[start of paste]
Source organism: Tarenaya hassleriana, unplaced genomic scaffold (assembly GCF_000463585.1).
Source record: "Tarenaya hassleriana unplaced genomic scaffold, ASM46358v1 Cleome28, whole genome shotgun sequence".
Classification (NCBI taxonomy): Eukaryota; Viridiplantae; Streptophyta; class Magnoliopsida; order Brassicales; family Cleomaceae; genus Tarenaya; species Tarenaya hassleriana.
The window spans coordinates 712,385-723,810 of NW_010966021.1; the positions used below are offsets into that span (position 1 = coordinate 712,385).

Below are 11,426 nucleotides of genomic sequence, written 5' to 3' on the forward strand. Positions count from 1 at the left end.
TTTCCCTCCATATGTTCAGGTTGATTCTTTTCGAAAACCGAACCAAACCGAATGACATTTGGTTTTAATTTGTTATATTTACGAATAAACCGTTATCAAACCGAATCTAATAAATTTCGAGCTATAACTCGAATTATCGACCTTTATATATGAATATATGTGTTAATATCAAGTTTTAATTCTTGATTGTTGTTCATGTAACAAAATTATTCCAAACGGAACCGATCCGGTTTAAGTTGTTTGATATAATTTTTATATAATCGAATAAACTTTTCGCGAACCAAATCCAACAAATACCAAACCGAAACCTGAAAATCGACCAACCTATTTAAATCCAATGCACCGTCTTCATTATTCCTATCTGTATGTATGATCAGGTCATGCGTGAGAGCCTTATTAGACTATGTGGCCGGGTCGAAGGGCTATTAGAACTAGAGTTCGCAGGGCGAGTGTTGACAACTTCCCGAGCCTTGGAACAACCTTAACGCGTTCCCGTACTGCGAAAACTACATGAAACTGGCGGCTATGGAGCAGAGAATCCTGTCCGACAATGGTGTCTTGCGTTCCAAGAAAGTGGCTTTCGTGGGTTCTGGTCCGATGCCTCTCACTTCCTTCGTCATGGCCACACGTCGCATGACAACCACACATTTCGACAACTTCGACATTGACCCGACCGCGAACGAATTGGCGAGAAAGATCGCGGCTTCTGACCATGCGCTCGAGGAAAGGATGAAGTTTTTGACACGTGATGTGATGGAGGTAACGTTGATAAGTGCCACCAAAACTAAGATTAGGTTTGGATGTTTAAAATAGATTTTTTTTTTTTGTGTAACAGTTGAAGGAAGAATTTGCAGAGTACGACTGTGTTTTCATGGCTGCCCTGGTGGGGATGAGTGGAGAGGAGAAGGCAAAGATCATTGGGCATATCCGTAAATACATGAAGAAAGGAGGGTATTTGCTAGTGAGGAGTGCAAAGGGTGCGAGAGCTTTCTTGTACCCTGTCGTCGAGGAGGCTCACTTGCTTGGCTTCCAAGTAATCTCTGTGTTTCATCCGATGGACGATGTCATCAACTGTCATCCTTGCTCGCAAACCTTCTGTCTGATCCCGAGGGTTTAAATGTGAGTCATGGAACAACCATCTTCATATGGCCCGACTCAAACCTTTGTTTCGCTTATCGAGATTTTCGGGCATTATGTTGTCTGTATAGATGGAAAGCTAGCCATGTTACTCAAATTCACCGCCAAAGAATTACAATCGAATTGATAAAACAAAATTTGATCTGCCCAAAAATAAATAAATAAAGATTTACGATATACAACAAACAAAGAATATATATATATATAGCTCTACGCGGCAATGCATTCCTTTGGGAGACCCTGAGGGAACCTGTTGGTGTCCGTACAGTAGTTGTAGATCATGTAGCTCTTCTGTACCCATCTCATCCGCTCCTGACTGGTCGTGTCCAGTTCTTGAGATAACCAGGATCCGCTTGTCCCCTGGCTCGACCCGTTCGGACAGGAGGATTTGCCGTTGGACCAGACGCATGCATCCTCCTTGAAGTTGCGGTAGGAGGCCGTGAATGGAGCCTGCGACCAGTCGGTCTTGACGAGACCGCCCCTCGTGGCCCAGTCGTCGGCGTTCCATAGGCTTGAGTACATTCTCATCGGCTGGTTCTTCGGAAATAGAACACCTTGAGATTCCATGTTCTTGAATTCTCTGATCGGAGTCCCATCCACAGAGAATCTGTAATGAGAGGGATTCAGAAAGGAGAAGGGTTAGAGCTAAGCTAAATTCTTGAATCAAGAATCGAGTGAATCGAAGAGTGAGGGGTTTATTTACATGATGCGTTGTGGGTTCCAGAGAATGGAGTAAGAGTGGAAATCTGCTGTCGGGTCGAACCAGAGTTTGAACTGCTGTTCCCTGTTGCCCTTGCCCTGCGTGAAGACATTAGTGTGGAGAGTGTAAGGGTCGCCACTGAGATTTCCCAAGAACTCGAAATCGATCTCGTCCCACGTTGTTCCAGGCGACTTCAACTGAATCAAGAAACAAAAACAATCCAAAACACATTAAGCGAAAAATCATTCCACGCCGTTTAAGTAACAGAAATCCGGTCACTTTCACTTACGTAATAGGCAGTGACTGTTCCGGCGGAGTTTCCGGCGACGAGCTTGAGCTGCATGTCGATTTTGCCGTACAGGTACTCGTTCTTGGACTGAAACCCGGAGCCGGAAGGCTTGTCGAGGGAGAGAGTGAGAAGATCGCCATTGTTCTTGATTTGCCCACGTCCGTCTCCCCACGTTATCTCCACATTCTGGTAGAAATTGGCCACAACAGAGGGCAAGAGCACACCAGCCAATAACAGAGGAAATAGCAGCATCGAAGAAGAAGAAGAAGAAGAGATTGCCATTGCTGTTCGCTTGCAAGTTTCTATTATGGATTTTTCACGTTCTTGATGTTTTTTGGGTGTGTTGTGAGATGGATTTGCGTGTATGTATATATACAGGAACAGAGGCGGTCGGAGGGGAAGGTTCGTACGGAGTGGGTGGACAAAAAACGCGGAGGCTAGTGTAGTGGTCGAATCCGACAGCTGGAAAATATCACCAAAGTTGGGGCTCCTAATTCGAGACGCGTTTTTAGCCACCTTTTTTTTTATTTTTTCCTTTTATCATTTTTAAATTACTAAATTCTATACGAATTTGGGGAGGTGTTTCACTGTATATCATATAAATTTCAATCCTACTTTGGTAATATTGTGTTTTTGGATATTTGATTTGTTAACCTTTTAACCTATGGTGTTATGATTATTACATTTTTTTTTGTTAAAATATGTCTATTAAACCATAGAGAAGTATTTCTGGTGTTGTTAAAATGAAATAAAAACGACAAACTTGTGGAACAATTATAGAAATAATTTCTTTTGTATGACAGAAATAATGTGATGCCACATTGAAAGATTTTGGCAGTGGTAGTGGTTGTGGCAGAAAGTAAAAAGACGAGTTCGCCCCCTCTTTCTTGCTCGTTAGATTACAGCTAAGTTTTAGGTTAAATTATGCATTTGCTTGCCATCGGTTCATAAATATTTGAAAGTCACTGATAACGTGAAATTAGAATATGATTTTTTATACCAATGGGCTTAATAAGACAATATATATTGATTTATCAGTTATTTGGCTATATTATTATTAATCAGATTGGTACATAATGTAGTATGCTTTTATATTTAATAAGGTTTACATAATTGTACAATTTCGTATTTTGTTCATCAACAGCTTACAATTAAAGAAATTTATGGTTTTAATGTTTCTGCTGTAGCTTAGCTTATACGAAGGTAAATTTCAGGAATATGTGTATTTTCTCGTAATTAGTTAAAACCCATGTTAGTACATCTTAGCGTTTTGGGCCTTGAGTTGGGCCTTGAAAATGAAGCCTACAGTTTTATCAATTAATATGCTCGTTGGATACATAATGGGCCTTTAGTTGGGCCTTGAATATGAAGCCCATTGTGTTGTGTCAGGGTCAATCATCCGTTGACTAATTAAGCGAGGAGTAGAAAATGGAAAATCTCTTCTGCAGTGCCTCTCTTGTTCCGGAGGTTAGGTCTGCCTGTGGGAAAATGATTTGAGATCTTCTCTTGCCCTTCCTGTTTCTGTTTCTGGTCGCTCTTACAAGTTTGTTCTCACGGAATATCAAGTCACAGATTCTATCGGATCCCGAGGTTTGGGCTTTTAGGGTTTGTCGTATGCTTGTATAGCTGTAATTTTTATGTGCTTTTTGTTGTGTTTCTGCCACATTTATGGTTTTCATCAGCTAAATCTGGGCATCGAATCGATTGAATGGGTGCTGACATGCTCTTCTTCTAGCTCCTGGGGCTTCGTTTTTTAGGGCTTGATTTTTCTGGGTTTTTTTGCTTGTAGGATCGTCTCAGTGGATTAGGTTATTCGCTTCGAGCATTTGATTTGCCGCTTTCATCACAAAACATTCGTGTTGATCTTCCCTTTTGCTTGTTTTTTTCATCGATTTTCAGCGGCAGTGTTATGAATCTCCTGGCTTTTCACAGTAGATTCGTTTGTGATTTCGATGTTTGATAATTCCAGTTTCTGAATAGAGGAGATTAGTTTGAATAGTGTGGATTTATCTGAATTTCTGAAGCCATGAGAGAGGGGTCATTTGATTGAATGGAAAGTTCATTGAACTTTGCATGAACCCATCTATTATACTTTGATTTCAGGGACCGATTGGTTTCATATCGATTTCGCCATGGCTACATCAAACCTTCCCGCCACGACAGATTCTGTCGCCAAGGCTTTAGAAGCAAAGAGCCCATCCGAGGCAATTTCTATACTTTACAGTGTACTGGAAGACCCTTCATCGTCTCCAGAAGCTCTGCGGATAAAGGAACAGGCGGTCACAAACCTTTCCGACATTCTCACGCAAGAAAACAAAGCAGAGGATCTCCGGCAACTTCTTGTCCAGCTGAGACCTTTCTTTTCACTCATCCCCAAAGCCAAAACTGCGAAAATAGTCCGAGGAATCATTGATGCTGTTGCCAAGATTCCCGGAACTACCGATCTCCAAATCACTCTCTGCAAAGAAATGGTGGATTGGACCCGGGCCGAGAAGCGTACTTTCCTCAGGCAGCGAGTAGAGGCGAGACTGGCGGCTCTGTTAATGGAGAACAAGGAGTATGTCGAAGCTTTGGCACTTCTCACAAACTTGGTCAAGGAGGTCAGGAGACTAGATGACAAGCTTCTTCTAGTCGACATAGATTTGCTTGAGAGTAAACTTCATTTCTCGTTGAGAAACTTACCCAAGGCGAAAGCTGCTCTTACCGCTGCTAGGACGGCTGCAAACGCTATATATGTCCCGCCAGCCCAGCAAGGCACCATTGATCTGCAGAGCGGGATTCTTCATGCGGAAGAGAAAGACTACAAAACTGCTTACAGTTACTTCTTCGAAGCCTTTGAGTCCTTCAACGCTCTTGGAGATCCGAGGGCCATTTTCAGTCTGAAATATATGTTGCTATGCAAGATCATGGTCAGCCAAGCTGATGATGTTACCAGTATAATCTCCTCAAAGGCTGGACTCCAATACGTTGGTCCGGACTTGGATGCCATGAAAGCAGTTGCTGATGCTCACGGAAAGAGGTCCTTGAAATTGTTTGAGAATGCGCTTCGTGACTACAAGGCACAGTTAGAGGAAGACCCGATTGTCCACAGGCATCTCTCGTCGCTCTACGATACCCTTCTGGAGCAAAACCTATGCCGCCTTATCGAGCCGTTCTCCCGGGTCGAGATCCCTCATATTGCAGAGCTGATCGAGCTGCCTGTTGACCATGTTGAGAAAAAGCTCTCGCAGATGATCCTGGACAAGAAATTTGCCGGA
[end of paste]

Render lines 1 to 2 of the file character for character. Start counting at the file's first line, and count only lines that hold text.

Source organism: Tarenaya hassleriana, unplaced genomic scaffold (assembly GCF_000463585.1).
Source record: "Tarenaya hassleriana unplaced genomic scaffold, ASM46358v1 Cleome28, whole genome shotgun sequence".